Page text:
But the dual control model posits that our interest in sex is like a gas pedal and a break in a car
And there’s a lot of preparation going into it. You’re making sure that you’re shaving, you’re wearing your best underwear. Like there’s a whole lot of stuff going on behind the scenes, again, that not a lot of people talk about. Or a lot of us, we sort of omit that from our minds when we think about, oh, you know, that’s the beginning of the relationship.
We tend to not put that much effort into our sex lives. And so really, I think a lot of what is described as spontaneous desire in that context is actually responsive desire, but it’s responsive desire in the context of dating because dating is a really great incentive for people, you know, getting prepared days and days in advance, booking tickets, calling each other, texting each other, sending each other pictures saying, “I can’t wait to see you.”
All of this stuff helps create an atmosphere of hope and anticipation between you. That is responsive desire. That’s not spontaneous. That’s something that’s planned and extended over time. So then when you get together, it’s like, I can’t wait to, you know, rip your clothes off. It feels really spontaneous.
But we forget, Cyndi said, that we’ve actually spent days or even weeks leading up to that. And this applies to hookups and online dating, too.
Cyndi: People talk about that as being the ultimate in spontaneous desire, I would actually argue that that’s the ultimate in responsive desire because that sort of texting back and forth and arranging where you’re gonna meet and what you’re gonna do, that’s all planning.
But as we start to settle into relationships, we tend to not put that much into our dates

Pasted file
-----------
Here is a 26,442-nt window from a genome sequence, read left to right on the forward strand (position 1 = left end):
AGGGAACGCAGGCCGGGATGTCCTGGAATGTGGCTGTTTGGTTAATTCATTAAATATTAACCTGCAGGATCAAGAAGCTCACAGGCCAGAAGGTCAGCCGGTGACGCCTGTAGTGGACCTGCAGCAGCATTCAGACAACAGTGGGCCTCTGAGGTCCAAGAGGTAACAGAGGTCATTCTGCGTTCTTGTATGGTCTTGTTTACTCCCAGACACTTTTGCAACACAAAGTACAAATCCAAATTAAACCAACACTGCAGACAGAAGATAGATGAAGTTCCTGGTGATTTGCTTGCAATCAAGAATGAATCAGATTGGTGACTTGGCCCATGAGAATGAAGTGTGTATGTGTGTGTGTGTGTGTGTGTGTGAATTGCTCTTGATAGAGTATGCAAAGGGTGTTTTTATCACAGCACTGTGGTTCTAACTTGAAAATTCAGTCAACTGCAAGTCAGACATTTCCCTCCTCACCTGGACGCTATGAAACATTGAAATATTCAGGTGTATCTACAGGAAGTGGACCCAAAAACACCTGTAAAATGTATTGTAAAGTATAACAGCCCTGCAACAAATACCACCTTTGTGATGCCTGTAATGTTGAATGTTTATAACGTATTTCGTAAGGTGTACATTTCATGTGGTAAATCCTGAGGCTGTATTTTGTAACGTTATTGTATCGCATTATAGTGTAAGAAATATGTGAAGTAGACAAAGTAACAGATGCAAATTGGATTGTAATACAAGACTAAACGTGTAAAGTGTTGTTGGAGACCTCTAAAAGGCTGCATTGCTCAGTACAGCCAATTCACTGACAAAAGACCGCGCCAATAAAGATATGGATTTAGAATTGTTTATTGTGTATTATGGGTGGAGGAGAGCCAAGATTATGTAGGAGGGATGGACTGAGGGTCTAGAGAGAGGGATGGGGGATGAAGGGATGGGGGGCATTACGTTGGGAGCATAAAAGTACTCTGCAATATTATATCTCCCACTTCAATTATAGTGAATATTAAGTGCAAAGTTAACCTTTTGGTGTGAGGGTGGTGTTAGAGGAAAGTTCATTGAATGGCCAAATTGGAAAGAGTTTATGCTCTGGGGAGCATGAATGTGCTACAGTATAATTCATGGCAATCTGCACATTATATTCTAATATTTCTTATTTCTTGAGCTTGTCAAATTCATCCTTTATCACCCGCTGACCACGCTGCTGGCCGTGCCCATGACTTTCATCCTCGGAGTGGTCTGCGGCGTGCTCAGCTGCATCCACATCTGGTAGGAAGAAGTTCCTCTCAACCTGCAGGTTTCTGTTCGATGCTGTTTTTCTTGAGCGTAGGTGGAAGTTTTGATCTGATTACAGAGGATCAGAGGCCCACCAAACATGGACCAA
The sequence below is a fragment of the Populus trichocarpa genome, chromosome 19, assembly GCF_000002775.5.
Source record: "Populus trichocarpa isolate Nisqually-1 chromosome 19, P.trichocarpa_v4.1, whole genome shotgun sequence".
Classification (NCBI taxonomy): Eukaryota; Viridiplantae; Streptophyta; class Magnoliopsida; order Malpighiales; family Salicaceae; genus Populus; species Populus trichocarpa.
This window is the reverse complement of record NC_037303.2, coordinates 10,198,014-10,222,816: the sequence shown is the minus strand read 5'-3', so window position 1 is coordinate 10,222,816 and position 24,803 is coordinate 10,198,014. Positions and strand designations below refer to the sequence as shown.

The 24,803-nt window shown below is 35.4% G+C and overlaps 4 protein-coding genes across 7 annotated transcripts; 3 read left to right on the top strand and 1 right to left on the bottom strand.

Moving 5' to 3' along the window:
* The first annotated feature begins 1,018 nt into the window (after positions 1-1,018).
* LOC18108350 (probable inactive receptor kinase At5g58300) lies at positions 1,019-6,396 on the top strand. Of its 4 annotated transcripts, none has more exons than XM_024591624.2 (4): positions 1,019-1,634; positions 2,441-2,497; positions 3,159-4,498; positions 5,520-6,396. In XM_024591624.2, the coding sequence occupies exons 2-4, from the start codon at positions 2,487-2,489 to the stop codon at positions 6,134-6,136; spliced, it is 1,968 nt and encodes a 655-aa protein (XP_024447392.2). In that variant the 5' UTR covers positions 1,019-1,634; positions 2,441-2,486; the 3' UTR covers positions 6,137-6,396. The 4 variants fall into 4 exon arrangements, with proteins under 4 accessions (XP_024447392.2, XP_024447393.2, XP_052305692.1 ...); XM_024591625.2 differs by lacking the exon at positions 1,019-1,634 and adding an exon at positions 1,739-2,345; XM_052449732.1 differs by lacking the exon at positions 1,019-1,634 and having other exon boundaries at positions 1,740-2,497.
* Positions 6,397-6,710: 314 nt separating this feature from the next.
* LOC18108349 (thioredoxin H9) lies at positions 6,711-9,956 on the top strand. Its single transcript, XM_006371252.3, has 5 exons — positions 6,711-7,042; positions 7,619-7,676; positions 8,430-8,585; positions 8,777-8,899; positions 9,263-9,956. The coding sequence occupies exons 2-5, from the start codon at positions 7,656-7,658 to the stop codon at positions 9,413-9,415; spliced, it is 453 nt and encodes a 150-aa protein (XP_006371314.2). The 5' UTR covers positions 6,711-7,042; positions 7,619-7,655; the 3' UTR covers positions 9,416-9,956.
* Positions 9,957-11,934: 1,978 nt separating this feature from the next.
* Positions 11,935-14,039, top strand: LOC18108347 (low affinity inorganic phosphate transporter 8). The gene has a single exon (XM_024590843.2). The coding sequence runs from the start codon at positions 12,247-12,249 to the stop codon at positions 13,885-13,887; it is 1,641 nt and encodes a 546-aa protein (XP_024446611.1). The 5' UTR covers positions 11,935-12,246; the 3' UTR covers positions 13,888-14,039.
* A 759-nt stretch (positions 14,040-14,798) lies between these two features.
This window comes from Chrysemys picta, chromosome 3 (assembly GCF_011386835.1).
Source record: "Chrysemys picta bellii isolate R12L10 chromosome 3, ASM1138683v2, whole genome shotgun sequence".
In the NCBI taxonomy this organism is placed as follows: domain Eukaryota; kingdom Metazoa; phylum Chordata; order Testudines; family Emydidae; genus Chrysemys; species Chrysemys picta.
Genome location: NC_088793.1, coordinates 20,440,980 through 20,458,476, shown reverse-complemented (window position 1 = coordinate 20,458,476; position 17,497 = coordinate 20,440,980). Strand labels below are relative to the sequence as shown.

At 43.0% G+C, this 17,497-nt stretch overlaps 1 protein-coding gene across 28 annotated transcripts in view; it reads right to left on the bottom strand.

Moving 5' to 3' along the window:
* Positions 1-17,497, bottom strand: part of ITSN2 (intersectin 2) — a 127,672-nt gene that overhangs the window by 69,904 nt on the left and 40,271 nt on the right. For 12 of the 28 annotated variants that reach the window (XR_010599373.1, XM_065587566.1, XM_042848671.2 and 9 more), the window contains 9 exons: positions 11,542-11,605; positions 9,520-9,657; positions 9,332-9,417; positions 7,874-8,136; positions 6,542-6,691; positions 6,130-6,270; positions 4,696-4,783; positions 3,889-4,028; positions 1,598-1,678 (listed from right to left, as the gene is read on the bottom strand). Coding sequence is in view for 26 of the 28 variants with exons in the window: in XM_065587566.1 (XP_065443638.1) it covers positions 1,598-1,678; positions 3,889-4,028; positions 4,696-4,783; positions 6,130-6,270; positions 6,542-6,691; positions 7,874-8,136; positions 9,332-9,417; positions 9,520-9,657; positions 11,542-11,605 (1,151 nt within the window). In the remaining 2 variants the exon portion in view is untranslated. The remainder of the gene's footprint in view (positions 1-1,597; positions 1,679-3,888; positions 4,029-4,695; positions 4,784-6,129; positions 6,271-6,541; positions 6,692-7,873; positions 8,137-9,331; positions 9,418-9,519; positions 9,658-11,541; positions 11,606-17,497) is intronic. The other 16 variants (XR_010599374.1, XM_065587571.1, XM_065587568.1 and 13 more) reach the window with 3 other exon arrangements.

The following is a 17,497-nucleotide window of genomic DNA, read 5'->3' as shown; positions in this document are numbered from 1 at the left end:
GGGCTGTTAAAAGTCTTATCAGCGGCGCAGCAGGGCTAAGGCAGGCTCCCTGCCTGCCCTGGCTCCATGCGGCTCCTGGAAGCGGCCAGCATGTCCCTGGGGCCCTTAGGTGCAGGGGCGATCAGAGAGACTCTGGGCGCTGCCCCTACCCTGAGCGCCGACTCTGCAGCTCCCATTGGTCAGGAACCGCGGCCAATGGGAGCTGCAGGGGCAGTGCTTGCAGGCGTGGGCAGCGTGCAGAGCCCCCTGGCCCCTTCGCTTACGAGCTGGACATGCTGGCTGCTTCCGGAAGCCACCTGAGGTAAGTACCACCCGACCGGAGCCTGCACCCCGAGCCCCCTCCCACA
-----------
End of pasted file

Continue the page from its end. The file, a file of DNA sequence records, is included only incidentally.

So very rarely I think does actual true spontaneous desire happen. It can happen, but it’s a lot rarer than I think we think it is.
August: That is so interesting. So is it then something we can learn from as far as planning and anticipation. Are those two elements helpful for creating the context where we do desire sex?
Cyndi: They are for some people some of the time, but they’re not for all people all of the time got it, which is perhaps not what you wanted to hear, but it is the truth.
We have to look at matters of desire on an individual level, Cyndi points out, especially important if you have what she described as “particulary sensitive sexual systems.”
Cyndi: There’s a, a process called the dual control model that you may or may not have heard about, which is a scientific way of understanding sex. And I’ll give you a very short version of it.
And that traditionally, we would think you would find a thing that you like and do a lot of that. And that’s the gas pedal.
So just find that thing that you like, you like having your boobs squeezed or whatever. It’s like, ‘Great. I like that. All right. I’m gonna put my foot to the floor and go for it. And I’m just gonna do lots of that and that’s gonna create desire.’
But what we also know is that on the other side is the brake pedal and what the brake pedal does is it encourages us to be vigilant. It encourages us to slow down. And so the things that might cause us to be vigilant and slow down, especially in this day and age of things like might I get pregnant if I continue with this. You know, I get an STI if I continue with this, I don’t know this person very well. We don’t have any condoms, for example. Is somebody gonna walk in, is my roommate gonna walk in? Is my mom gonna walk in? Is my, you know, is my partner gonna walk in? Like, you know, any of these kinds of things can activate what we call the breaks mechanism. So that’s the stuff that slows us down.